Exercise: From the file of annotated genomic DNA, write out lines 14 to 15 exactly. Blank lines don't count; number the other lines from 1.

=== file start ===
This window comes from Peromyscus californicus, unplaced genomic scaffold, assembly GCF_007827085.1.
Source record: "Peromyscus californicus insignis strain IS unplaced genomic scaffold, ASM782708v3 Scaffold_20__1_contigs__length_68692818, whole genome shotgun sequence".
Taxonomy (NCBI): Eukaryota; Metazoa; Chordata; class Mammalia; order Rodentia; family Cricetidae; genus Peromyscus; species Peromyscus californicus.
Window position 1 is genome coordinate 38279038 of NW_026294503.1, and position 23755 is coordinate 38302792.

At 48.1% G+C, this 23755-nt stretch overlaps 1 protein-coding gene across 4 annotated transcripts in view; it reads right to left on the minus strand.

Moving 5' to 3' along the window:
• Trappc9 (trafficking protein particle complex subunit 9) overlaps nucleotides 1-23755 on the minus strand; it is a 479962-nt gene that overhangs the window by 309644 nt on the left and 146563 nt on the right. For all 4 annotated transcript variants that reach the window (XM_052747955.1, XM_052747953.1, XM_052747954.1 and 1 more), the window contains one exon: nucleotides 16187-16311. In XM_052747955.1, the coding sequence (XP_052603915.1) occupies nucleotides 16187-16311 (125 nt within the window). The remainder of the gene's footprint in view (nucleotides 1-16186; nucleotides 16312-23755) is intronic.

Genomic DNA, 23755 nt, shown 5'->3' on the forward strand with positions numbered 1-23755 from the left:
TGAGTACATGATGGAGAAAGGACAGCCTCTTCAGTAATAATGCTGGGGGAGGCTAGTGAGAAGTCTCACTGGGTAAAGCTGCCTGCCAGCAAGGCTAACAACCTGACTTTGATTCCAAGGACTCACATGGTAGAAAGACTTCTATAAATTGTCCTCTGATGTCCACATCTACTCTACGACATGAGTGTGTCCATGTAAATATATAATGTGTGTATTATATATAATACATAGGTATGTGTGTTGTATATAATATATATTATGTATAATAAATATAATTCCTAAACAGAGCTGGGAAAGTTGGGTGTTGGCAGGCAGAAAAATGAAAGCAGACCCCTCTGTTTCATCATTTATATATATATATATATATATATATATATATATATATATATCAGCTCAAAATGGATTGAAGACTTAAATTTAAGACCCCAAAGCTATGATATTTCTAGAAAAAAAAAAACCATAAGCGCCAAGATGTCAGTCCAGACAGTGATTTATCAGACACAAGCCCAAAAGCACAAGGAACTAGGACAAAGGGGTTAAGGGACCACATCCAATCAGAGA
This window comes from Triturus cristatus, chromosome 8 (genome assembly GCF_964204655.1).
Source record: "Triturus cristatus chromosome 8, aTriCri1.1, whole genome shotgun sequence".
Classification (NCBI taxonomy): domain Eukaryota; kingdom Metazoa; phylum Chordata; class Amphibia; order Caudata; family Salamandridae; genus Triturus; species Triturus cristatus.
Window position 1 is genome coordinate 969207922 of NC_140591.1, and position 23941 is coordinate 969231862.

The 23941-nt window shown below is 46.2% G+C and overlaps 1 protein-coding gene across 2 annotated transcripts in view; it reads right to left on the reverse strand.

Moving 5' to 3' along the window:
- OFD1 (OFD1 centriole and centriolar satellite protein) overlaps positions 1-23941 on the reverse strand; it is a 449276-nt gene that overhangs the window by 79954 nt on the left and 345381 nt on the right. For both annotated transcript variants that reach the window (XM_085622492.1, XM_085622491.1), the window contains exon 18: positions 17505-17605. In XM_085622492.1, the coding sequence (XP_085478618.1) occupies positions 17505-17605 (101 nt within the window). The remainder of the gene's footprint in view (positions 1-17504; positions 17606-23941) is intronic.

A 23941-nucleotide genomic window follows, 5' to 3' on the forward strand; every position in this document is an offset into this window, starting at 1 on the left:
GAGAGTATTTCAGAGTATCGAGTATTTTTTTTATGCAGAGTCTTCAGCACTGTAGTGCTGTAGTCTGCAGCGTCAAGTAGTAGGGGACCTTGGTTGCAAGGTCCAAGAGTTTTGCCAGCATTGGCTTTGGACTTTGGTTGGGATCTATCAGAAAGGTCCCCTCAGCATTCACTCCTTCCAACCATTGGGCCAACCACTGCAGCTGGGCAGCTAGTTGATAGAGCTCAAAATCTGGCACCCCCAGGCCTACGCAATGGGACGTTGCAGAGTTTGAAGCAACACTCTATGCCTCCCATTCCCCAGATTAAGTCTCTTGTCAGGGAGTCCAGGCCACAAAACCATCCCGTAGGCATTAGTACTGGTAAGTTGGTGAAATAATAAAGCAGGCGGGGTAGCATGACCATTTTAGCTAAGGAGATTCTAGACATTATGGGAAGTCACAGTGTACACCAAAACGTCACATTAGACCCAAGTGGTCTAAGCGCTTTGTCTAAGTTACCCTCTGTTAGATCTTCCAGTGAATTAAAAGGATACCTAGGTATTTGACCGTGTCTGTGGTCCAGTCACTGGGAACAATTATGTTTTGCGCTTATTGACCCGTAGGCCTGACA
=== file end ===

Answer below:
The 23941-nt window shown below is 46.2% G+C and overlaps 1 protein-coding gene across 2 annotated transcripts in view; it reads right to left on the reverse strand.

Moving 5' to 3' along the window: